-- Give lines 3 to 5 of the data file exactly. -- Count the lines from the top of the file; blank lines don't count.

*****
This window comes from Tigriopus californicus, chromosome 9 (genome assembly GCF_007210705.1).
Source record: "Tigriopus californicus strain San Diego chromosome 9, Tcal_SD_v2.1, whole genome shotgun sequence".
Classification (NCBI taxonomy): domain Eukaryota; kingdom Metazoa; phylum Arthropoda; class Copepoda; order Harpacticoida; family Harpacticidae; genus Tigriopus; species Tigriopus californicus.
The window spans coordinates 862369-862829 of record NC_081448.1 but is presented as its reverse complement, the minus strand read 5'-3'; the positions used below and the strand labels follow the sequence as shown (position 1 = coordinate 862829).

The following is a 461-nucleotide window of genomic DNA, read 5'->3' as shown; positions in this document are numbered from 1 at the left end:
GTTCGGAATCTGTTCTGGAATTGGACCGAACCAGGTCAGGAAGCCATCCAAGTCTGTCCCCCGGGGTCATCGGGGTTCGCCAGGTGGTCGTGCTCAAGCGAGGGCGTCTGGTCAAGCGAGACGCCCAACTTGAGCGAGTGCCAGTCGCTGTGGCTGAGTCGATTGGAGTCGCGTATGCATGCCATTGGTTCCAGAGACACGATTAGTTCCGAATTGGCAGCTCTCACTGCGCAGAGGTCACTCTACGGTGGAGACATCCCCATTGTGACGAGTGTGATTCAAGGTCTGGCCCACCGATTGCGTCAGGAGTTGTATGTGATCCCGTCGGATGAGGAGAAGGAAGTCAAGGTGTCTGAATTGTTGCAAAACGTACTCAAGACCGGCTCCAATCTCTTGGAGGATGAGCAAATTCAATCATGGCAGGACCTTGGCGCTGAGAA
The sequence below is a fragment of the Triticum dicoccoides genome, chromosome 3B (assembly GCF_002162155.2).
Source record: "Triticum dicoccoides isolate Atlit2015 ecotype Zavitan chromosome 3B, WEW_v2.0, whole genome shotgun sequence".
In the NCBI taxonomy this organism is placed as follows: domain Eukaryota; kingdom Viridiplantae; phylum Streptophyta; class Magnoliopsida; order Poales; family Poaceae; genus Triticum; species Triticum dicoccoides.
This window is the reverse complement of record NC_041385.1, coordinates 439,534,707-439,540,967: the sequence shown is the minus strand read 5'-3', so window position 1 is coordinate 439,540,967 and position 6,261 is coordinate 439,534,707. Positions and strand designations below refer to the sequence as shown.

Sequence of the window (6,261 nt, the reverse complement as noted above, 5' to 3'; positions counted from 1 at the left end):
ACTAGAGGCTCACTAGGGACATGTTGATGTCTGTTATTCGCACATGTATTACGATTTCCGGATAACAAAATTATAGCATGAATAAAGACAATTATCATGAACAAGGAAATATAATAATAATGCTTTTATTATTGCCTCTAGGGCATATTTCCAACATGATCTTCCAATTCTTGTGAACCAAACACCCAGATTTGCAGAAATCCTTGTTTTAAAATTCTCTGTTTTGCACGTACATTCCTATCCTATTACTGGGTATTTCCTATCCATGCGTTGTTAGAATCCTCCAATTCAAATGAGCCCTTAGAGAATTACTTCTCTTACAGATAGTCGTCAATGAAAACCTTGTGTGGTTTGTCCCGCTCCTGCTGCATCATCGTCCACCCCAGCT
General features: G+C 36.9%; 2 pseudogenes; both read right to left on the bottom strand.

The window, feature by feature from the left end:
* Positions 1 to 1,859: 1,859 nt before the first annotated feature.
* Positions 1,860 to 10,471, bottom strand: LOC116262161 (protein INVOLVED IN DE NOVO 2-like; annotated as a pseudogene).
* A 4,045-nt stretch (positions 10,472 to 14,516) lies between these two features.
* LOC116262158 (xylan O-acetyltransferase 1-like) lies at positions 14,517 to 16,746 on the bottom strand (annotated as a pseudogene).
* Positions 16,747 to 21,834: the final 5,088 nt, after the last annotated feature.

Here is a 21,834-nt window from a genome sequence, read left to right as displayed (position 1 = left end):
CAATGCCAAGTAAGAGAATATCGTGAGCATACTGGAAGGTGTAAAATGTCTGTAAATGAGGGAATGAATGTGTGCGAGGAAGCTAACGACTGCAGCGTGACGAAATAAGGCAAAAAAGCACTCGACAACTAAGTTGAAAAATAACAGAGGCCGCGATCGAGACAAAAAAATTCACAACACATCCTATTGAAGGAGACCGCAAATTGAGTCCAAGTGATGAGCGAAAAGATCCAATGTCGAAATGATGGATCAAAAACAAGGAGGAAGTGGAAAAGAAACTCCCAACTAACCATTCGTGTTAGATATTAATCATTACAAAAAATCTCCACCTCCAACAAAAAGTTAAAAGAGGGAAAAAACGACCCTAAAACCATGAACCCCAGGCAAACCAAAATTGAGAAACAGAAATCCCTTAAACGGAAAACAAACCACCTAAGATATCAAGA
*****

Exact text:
Classification (NCBI taxonomy): domain Eukaryota; kingdom Metazoa; phylum Arthropoda; class Copepoda; order Harpacticoida; family Harpacticidae; genus Tigriopus; species Tigriopus californicus.
The window spans coordinates 862369-862829 of record NC_081448.1 but is presented as its reverse complement, the minus strand read 5'-3'; the positions used below and the strand labels follow the sequence as shown (position 1 = coordinate 862829).

The following is a 461-nucleotide window of genomic DNA, read 5'->3' as shown; positions in this document are numbered from 1 at the left end: